Molecular Programming Using De Novo Designed Proteins

30 Nov 2020
2 October 2020 | 11.00am

Molecular Programming Using De Novo Designed Proteins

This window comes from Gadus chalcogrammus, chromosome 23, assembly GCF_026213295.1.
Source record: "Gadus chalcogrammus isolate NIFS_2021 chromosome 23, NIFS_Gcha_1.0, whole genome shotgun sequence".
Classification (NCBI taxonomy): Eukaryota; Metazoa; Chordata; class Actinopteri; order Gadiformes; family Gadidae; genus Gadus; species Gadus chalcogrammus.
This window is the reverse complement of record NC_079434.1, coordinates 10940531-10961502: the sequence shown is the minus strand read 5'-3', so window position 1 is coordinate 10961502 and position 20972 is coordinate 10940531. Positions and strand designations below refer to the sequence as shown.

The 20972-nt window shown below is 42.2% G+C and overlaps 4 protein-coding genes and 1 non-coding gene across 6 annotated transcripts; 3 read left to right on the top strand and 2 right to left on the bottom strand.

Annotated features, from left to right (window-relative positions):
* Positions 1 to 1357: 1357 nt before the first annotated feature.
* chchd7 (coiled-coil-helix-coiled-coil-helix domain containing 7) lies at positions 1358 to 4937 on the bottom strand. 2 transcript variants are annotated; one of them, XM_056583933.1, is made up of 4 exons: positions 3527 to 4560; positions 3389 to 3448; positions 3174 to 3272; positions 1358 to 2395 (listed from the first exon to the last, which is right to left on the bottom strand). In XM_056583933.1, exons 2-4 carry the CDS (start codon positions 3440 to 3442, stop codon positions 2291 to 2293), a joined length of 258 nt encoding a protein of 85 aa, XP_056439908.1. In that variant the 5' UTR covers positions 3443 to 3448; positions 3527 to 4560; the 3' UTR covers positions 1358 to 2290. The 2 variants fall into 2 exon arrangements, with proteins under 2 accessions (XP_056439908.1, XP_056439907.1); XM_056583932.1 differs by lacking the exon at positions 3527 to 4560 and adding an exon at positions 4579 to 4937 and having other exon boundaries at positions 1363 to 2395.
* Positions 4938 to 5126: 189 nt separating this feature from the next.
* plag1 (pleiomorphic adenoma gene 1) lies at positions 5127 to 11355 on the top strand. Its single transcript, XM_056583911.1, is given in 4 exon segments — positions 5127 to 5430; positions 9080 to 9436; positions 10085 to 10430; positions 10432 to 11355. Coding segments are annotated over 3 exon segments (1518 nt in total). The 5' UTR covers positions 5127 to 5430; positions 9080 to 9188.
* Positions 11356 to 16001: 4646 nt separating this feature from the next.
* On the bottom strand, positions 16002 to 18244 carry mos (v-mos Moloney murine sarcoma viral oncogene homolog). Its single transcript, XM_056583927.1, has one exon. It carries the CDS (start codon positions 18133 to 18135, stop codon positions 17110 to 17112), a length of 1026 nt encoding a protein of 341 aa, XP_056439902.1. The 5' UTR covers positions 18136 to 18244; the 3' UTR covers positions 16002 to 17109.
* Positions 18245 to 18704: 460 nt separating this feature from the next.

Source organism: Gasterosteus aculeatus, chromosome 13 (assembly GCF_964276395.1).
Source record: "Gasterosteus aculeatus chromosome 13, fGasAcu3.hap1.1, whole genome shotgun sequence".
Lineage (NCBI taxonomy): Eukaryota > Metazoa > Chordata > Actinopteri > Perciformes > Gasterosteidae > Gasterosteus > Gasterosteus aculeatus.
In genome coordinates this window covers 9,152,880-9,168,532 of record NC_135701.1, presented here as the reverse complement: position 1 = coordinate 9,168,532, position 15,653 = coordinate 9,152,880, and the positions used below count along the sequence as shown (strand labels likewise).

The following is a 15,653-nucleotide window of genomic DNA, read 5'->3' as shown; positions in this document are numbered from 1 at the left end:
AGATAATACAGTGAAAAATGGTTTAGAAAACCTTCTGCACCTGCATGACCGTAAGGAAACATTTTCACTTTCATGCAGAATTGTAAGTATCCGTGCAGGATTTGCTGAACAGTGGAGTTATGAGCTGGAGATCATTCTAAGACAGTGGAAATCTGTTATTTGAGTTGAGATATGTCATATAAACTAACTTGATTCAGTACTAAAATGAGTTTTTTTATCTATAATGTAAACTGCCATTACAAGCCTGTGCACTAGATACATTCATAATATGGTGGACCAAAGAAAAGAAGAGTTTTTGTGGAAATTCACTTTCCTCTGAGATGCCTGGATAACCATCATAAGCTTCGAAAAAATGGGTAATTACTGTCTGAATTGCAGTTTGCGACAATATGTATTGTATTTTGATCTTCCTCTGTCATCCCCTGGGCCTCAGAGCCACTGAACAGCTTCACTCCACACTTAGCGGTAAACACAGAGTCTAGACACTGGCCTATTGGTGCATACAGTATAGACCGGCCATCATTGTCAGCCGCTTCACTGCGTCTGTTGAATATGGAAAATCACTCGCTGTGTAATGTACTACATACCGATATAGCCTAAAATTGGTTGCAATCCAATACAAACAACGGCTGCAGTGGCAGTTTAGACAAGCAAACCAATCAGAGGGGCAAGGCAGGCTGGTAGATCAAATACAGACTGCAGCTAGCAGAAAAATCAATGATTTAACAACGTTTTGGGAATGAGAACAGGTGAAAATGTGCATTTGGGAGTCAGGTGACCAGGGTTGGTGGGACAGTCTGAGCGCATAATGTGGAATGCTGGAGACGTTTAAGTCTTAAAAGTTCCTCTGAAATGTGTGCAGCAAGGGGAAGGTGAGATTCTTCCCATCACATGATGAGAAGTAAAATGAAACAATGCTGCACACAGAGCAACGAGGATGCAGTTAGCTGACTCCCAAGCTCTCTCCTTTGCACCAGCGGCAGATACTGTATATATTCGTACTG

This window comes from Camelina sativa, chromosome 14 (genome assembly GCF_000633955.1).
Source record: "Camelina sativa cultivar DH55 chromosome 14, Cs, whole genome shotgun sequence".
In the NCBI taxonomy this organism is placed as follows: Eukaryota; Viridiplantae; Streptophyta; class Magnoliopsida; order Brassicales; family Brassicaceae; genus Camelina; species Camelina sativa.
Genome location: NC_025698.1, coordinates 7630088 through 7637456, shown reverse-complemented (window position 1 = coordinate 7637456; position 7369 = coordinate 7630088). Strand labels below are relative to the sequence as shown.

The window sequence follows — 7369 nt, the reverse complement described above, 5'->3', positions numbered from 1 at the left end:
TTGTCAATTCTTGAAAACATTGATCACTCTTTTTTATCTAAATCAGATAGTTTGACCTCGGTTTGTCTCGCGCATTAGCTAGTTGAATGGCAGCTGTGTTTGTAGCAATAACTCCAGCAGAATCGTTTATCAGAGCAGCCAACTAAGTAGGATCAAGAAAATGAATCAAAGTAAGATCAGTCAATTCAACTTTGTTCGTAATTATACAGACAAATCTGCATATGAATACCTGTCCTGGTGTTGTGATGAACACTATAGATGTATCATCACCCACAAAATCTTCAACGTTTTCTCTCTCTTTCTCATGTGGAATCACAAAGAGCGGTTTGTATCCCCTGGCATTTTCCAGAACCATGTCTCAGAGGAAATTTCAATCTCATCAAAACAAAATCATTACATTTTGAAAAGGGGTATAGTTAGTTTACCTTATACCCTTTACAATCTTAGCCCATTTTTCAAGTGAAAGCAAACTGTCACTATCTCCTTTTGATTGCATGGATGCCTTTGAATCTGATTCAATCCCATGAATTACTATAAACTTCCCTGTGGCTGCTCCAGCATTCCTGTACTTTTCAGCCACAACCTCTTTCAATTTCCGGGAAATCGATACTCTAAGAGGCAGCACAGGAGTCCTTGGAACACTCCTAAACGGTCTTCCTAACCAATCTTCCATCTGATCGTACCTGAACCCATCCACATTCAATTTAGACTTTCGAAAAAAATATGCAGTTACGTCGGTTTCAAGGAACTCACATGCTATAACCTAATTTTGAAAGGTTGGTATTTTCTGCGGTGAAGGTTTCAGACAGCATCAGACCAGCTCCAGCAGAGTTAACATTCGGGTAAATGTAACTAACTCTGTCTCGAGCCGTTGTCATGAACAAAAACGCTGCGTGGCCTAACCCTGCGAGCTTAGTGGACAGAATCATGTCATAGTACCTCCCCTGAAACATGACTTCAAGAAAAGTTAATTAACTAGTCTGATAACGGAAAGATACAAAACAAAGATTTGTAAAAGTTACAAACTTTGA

The design of DNA primers involves simply writing down the reverse complement of the target sequence, made possible by the modular A-T and G-C base pairing. Such modularity offers great programmability in DNA molecules, which gave rise to the field of DNA nanotechnology, where DNA is used to construct nanoscale objects or perform molecular computation. Proteins, however, do not have such modular specificity code which makes the programming of specific protein-protein interactions challenging. This talk describes a way to achieve DNA-like programmable specificity in proteins via computationally designed hydrogen bond networks, which extends to the creation of a large set of orthogonal protein heterodimers, protein-based logic operations in living cells, and lego-like proteins that self assemble into two-dimensional materials